Dr.E.T.’s Concierge Care was awarded the 2017 Innovation award by the Kansas City Medical Society
Acute and chronic economic hardships are the little recognized but all too common effects of cancer therapy, new research shows. Mean annual medical expenditures are higher for male cancer survivors than for males without a history of cancer ($8091 vs $3094), according to a study published in the June 13 issue of the Morbidity and Mortality Weekly Report. For female cancer survivors, costs were even higher ($8412 vs $5119). In addition to out-of-pocket costs, men with a history of cancer lost an estimated $3700 in annual productivity, and women lost an estimated $4000, write Donatus U. Ekwueme, PhD, from the division of cancer prevention and control at the National Center for Chronic Disease Prevention and Health Promotion, US Centers for Disease Control and Prevention (CDC), in Atlanta, and colleagues. These average annual productivity losses compared unfavorably with the $2260 for cancer-free males and the $2703 for cancer-free females. Employment disability accounted for about 75% of the productivity loss in male and female survivors. “The economic data presented in this report investigating the economic consequences of surviving cancer highlight the need to develop comprehensive intervention programs to improve the quality of the cancer survivorship experience and decrease the economic burden of cancer survivorship in the United States,” the authors write. One new and sligh
Dr.E.T.’s Concierge Care is now available at KC Urology Care for KCUC patients.
New England Journal of Medicine
http://www.wsj.com/articles/i-was-wrong-about-obamacare-1469997311 Large health systems deliver “personalized” care in the same way that GM can sell you a car with the desired options. Yet personal relationships of the kind often found in smaller practices are the key to the practice of medicine. They are the relationships that doctors want to forge with patients, and vice versa. It may sound old-fashioned, but what I have learned is that we do not need to sacrifice this unique feature of our health-care system as we move forward in adapting new value-based payment models and improving the health of patients.
WSJ By ANNA WILDE MATHEWS Updated Sept. 14, 2016 12:30 p.m. ET 199 COMMENTS The average cost of health coverage offered by employers pushed above $18,000 for a family plan this year, though the growth was slowed by the accelerating shift into high-deductible plans, according to a major survey. Annual premium cost rose 3% to $18,142 for an employer family plan in 2016, from $17,545 last year, according to the annual poll of employers performed by the nonprofit Kaiser Family Foundation along with the Health Research & Educational Trust, a nonprofit affiliated with the American Hospital Association. Employees paid 30% of the premiums for a family plan in 2016, compared with 29% last year, according to Kaiser. For an individual worker, the average annual cost of employer coverage was $6,435 in this year’s survey, with employees paying 18% of that total. The change in annual premium for individual coverage from 2015 wasn’t statistically significant. Economists have long debated the reasons for the slow pace of growth in premiums, which has continued for several years. Some have argued that the limited rate of increase is primarily linked to aftereffects of the recession and continued economic uncertainty. But the newest Kaiser survey highlights the effects of another shift: the continuing growth of plans that involve higher out-of-pocket costs in the form of deductibles. Kai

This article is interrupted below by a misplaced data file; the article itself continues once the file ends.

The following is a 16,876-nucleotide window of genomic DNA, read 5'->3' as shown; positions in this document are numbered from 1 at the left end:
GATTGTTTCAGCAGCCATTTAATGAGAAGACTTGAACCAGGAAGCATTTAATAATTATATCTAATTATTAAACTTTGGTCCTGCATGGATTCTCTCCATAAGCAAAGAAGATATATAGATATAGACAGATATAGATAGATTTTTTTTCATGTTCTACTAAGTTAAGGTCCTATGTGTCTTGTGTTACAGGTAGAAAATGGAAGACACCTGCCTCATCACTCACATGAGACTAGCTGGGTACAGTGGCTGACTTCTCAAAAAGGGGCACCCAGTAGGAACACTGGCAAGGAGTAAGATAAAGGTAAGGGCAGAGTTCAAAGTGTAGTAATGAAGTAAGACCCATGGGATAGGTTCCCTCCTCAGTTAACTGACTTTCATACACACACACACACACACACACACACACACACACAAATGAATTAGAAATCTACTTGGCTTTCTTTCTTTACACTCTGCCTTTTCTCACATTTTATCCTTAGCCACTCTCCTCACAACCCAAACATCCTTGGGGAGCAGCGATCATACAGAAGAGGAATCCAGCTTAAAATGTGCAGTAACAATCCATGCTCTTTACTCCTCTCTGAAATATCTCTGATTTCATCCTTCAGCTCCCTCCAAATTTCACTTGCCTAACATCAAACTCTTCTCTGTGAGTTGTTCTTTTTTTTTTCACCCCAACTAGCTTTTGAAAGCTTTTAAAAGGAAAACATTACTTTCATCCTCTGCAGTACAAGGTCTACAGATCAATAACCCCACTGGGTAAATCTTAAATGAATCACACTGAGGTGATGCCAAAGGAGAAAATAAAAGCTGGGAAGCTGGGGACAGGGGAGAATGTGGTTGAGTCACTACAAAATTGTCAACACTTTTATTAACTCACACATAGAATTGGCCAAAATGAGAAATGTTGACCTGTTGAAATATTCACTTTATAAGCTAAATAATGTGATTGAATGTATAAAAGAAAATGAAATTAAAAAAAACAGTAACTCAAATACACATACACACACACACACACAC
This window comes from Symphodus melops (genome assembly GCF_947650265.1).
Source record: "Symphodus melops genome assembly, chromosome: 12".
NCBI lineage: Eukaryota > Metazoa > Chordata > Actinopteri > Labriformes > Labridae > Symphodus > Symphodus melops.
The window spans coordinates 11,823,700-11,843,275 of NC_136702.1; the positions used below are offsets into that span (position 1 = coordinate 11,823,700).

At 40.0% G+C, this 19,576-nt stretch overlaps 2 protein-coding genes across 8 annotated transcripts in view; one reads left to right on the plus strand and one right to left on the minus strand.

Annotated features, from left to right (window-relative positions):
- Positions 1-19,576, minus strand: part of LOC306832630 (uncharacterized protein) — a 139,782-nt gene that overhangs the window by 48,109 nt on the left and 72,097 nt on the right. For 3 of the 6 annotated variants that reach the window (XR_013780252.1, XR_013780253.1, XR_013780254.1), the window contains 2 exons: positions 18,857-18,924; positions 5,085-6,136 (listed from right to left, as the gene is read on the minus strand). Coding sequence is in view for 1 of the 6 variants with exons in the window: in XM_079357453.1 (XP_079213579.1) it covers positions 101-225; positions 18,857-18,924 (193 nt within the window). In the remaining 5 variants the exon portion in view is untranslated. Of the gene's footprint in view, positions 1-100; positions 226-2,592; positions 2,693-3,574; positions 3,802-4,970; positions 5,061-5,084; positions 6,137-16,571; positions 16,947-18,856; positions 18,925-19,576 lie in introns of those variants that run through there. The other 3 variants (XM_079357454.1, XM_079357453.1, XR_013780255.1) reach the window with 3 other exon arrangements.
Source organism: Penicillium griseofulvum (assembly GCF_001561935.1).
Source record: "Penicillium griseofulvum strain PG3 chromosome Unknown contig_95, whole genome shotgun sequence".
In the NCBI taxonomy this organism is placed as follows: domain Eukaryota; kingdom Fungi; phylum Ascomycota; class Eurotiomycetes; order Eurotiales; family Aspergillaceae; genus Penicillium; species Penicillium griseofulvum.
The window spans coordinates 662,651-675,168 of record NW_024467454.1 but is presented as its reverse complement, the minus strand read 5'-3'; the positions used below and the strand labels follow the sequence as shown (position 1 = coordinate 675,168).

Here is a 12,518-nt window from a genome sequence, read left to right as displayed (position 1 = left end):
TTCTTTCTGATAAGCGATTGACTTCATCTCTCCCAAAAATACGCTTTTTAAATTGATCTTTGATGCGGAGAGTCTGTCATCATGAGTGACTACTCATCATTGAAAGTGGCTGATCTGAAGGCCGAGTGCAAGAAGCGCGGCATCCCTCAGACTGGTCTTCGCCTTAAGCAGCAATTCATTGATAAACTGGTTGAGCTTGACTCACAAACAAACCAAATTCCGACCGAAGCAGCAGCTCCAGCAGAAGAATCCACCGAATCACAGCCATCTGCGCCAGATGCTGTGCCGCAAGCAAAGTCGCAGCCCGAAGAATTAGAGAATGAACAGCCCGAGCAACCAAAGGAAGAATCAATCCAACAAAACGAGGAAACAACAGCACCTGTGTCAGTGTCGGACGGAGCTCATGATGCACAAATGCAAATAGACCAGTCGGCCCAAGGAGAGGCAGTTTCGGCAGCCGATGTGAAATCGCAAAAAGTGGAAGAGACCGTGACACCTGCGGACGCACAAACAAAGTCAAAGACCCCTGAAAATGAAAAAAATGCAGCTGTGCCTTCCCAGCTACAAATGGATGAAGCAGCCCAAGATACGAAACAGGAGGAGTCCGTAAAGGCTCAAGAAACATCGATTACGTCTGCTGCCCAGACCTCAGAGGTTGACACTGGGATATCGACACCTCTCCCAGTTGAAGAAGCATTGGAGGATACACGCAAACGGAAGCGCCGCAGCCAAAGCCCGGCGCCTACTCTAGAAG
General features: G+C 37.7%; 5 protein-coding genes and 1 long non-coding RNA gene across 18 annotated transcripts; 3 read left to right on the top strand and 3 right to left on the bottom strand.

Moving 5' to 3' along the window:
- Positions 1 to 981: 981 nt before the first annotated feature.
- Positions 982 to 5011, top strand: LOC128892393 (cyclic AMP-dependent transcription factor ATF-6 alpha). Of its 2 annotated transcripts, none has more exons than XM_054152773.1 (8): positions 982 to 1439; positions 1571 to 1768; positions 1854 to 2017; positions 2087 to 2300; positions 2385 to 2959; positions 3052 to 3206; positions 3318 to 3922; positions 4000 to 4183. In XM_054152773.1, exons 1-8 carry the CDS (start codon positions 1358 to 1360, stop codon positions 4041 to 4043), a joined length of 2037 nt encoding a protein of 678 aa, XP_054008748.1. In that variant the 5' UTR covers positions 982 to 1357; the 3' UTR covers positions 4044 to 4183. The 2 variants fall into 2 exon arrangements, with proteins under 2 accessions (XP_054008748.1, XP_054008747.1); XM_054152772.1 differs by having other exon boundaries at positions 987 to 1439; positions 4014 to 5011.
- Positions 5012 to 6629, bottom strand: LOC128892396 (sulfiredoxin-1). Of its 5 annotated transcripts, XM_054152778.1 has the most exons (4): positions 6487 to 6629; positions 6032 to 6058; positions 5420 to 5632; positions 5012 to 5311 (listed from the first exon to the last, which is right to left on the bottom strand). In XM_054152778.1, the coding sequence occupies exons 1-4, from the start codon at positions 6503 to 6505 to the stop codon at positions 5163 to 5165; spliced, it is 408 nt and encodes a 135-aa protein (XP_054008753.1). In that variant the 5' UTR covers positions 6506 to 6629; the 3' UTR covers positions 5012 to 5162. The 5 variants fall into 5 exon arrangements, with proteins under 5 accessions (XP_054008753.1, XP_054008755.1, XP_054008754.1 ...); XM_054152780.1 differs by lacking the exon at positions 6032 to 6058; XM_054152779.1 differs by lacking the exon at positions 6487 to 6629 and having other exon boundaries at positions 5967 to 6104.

What Doctors Know About How Bad It Is, and Won’t Say Until a severe stroke sent him to a neurological intensive care unit in December 2014, Ernest Kohn was a particularly vibrant 90-year-old, still teaching a graduate economics class at Queens College. So his family thought he might rebound. But when his son, Jerry, asked the rotating flotilla of neurologists what was likely to happen — would his father survive? go home? — no one really wanted to address his questions. “When you pushed them, they said, ‘We can’t say anything with surety,’” Mr. Kohn said. “I kept saying, ‘I’m only asking for your opinion, not a guarantee. I’d really like to know what your 30 years of medical knowledge and experience tell you.’ Most of them would just clam up.” We’ve known for years that doctors hesitate or even decline to discuss a poor prognosis with patients and their families. They fear that bad news will dash hopes; they don’t want to appear to be giving up. Often, their training hasn’t prepared them for sensitive conversations